Sunday, May 19, 2013

Ode to Oligarchs

Conspicuously absent from RT''s coverage of Federal Reserve Board of Governors member Sarah Bloom Raskin's speech to the Society of Government Economists and the National Economists Club was the equivalent data on the asymmetric wealth distribution of the oligarchs of Russia since 2009.  While one can cavalierly dismiss this absence as propaganda, such a response would reveal an imperviousness to the real strain in our social fabric.  In their report on the uneven American economic "recovery" from 2009-2011, the Pew Research Center reported that the mean net worth of the most wealthy 7% rose $697,651 or 28% while the lowest 93% saw their mean net worth decline $6,079 or -4%.  Eight million households with nearly 3/4 million more asset value and 111 million households with $6,000 less asset value - a disparity that is growing in 2013.  Now 2/3s of the denominated wealth of America is in the hands of 7% of the population.  Sarah and the Russians both saw fit to point out that this disparity has short term social consequences and long term fundamental economic consequences.

Before we dive into this information any further, let's put it in context.  America - that great capitalist experiment currently is precisely in the middle of the income disparity statistics for the world's 180 measured countries.  The "richest 10%" have nearly 16 times more than the "poorest 10%" according to the UN's data.  Scandinavia and Eastern Europe lead the world in parity while several African and South American nations enjoy the most egregious dispersions.  Reagan's rhetorical boast of America as, "that God-given place between two oceans… a shining house on the hill," appears to be more aptly described as the working class suburb invested equally  with fast-food joints,  bars,  Wal-Marts, strip clubs and Bible churches.  When "God" gave this place, he obviously had pre-ordained contempt for those who were the previous stewards - groups like the Lakota Nation surviving at Pine Ridge where the per capita income is the decline in net worth for the bottom 93% in the Pew data.  That's right, the Lakota earn what the bottom 93% lost in the "recovery".  In America, our heritage keepers die five times faster at birth and die twice as fast in adulthood all the while being forgotten by a world that entombed them in Franklin D. Roosevelt's Indian Reorganization Act.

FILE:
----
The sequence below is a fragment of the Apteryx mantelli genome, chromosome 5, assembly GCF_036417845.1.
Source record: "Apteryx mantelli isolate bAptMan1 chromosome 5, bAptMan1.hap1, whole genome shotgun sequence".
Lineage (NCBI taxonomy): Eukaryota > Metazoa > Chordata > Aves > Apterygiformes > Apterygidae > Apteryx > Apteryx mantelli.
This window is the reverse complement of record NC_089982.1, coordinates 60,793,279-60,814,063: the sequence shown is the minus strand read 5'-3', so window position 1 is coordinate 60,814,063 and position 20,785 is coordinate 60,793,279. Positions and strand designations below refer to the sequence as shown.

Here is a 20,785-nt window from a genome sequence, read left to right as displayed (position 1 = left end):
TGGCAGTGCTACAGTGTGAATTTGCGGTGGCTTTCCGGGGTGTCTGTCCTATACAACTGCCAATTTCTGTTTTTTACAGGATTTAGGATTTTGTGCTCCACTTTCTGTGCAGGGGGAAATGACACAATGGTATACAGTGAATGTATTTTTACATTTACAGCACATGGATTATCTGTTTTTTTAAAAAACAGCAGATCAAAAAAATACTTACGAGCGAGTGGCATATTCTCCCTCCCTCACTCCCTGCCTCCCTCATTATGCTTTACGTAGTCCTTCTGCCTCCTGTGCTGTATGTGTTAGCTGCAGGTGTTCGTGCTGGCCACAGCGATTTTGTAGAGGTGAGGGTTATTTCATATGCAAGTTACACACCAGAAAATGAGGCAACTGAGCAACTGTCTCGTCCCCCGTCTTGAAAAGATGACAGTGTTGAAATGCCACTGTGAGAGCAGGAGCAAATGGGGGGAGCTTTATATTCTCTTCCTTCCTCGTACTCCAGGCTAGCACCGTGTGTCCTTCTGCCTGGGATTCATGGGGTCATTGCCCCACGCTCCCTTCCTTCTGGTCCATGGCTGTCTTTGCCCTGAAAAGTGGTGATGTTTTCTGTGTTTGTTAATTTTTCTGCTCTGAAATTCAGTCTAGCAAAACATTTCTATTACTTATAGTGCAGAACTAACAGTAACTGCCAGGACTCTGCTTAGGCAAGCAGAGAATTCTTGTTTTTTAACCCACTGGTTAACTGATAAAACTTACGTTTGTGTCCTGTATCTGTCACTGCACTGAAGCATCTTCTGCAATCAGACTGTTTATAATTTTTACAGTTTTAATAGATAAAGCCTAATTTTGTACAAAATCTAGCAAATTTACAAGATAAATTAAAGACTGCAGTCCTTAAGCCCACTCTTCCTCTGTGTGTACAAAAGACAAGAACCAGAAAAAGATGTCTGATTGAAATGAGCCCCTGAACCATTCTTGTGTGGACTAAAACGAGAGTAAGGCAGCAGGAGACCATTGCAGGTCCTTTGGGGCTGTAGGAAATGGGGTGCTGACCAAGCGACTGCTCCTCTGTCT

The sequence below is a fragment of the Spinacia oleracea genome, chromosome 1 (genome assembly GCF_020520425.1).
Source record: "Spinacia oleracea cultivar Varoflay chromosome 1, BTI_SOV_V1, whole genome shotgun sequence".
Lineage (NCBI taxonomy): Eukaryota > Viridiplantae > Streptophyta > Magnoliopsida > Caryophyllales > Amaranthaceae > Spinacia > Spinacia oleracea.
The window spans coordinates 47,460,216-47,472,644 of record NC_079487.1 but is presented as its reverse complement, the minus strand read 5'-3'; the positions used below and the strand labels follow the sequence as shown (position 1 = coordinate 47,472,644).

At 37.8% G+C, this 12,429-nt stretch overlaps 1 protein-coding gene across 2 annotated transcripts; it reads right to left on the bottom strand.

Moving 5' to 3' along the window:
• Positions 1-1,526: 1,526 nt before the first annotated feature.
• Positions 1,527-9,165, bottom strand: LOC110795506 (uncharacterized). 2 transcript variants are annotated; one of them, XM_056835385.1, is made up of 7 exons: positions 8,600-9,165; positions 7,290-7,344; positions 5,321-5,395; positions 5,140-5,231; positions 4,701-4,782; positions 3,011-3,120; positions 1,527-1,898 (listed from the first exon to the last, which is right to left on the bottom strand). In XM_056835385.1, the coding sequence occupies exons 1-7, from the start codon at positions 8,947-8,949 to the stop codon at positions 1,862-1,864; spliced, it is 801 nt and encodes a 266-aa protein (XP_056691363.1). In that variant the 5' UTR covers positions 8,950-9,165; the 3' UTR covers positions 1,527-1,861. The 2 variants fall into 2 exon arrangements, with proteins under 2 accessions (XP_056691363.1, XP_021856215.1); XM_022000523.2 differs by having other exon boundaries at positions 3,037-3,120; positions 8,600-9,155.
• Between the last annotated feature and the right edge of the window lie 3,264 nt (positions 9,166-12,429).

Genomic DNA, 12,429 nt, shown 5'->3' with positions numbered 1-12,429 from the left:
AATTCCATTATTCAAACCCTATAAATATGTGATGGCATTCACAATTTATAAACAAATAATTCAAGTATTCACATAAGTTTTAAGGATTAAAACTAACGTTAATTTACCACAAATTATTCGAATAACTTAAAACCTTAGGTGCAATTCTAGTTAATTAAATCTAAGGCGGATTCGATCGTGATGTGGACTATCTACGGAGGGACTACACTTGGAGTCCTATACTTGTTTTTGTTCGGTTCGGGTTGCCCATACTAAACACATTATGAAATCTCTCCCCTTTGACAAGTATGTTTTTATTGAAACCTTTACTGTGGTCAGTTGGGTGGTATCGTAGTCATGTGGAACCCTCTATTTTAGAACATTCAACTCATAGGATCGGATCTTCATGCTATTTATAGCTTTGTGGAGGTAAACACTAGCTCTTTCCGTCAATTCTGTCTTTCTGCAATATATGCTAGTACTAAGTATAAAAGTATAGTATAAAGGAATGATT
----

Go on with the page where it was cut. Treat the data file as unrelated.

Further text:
Board member Raskin's speech is worth heeding as a vital commentary on the self-evidence of the fraud that is the much heralded "recovery".  The fact that Russian TV found it noteworthy is fascinating in that their treatment of her speech is actually quite reasoned and absent the "I-told-you-so" diatribes of an ideological past.  What's deeply alarming is that, apart from the Russian media, only the Federal Reserve's own site provided much coverage of her speech.  While everyone piled onto Ben Bernanke's effervescence on the innovation economy - the very economy that his banking policy has entirely neglected - no one seemed to hear the oracle that is Sarah Bloom Raskin.  The lonely Reuters report addressed her dissonance on the consensus sunny outlook but missed the moral implications of her address altogether.

Poverty.  I'm fascinated by our inoculation against speaking about inequality and injustice - about Pine Ridge and human trafficking to support Wal-Mart's Everyday Low Prices.  But what I find even more fascinating is the degree to which our society seems to be incapable of recognizing that monetary metrics miss the unraveling at our society's core.  The Pew data showed that most of the asset growth among the wealthy was not in activities that build the future - infrastructure, glorious architecture that once graced all with aesthetic beauty, or community spaces.  Rather it was in speculative trading bouyed by aggressive fiscal intervention and tax manipulations design explicitly for the effect they achieved - the largest wealth dislocation in modern times.  And while the EU finance ministers are responding to the base erosion and profit shifting imbalances that have fostered tax shelter booms, this week Tim Cook will assiduously circumvent Congressional contempt and blame tax policy for Apple's $100 billion tax evasion rather than taking moral leadership in reforming the legacy of Steve Jobs' profit obfuscation for egoic immortalization.   Who is poor?  Apple sycophants or Pine Ridge diabetics?  Tragically, both!